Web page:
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More than 1.5 million Washingtonians volunteered through community organizations, according to AmeriCorps research

AmeriCorps estimates volunteers generated nearly $4.1 billion in economic value in the state of Washington based on 2021 survey of civic engagement and volunteerism in each state and largest metro areas.

OLYMPIA –More than 1.5 million people Washington logged in more than 118.7 million hours of formal volunteer service during the height of the COVID-19 pandemic, according to the latest survey data from AmeriCorps’ Volunteering and Civic Life in America research.  

For 20 years, AmeriCorps has worked with the US Census Bureau to collect data on volunteering and civic engagement to take the pulse of the nation’s civic health. The biennial survey looks at rates of volunteerism through organizations, informal helping, charitable giving and other civic behaviors. The latest survey covers the period between September 2020 and September 2021.

According to the survey, more than 1.5 million Washingtonians participated in formal volunteer service though organizations. They logged in 118.7 million service hours’ worth an estimated $4.1 billion in economic value.

Additionally, the research found 3.2 million people in Washington informally helped their neighbors during the COVID-19 pandemic.

“Serve Washington strives to support and elevate all types of volunteerism, both formal and informal,” said Amber Martin-Jahn, executive director for Serve Washington. “Volunteerism makes a significant impact on Washington’s ability to meet so many critical, local needs.  We are proud of the volunteers who are getting things done in our state. Sometimes the most valuable contribution you can make is the gift of time. Whether you can volunteer long-term, short-term, or just once, your time makes a tremendous difference.”

Nationwide, 23.2% of Americans, or 60.7 million people, formally volunteered with organizations during the survey period. Those volunteers served an estimated 4.1 billion hours with an economic value of $122.9 billion.  Researchers at the Independent Sector work with partners at the University of Maryland’s Do Good Institute to calculate the value of volunteer time in each state, based on hourly earnings of private sector workers, excluding those who work on farms or in managerial occupation from the Bureau of Labor statistics. The value of a volunteer hour in Washington state was calculated at $34.87 in 2021.

The survey also found nearly 51% of Americans, or 124.7 million people said they informally helped friends, neighbors or community members at least once a month.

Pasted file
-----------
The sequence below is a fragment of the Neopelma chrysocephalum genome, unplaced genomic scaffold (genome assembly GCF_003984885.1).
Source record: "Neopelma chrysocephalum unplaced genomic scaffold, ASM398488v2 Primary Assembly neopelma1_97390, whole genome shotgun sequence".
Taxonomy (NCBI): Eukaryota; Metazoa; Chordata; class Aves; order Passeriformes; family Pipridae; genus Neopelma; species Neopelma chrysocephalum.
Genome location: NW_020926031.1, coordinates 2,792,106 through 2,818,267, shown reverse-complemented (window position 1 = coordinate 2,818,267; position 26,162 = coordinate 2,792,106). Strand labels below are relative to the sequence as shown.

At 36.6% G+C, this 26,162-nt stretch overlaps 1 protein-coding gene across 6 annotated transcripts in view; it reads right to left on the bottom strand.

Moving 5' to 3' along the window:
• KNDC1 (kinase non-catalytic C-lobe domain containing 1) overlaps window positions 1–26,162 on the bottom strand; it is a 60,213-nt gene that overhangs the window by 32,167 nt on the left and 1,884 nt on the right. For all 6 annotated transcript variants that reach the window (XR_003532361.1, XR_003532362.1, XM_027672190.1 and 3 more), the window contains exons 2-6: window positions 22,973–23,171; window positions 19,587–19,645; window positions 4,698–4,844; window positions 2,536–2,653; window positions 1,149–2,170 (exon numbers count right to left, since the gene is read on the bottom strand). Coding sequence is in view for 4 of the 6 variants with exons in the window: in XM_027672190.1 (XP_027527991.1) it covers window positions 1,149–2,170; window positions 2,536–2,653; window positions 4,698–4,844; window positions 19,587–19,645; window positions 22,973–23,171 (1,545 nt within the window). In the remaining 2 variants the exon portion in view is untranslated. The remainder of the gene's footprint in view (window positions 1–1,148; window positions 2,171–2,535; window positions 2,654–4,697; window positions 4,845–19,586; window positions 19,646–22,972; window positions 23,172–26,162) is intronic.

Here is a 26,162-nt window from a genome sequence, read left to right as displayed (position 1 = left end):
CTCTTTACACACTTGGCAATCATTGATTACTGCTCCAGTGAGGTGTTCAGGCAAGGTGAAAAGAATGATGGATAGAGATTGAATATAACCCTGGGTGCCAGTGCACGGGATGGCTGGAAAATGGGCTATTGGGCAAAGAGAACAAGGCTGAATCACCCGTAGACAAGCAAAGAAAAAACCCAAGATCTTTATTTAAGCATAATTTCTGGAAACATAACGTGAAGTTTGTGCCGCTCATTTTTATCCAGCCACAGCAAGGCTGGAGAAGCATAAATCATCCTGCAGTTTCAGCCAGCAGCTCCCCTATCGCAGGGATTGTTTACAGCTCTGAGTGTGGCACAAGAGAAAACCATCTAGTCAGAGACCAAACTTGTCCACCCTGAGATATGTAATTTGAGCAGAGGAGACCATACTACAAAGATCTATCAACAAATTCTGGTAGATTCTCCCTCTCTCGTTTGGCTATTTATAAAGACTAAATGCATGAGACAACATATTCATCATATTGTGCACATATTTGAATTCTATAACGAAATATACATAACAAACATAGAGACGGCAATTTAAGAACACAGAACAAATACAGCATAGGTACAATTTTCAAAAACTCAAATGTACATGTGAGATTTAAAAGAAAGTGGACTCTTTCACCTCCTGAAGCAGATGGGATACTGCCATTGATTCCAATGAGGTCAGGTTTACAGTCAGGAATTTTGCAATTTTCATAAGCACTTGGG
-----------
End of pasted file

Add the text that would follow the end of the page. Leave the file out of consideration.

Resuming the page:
Washington state highlights:

  • Women have higher rates of volunteerism than men, both in Washington and nationally.  A total of 29.5% of Washington women volunteered comparted to 21% of men. Nationally, 25.3% of women volunteered, compared to 20.4% of men.
  • Generation X, or those between the ages of 41 and 56, had the highest rates of volunteerism in Washington (32.5%). Baby boomers, those between 57 and 75 came in second (24.2%), followed by millennials, 25-40-year-olds (24%) and “the silent generation,” those above age 76 (20.3%). Generation Z, or those 24 and under, had the lowest volunteer rate (16.6%).
  • Parents with children under the age of 18 formally volunteered at a higher rate than adults without minor children in their household 35.6% compared to 21.6%.
  • 55.3% of Washingtonians informally helped others by exchanging favors with neighbors
  • 25.5% of those surveyed said they belonged to an organization
  • 55.1% of people surveyed donated $25 or more to charity

View more Washington highlights

View the source data


About Serve Washington: Serve Washington advances national service, volunteerism and civic engagement to improve lives; expands opportunity to meet the local critical needs of residents of Washington; and strengthens community capacity while creating healthy and resilient communities.

About AmeriCorps: AmeriCorps, the federal agency for volunteerism and national service, provides opportunities for Americans to serve their country domestically, address the nation’s most pressing challenges, improve lives and communities, and strengthen civic engagement. Each year, the agency invests in grants for local nonprofit, community, tribal, and state organizations; places more than 200,000 AmeriCorps members and AmeriCorps Seniors volunteers in intensive service roles; and empowers millions more to serve as long-term, short-term, or one-time volunteers. Learn more at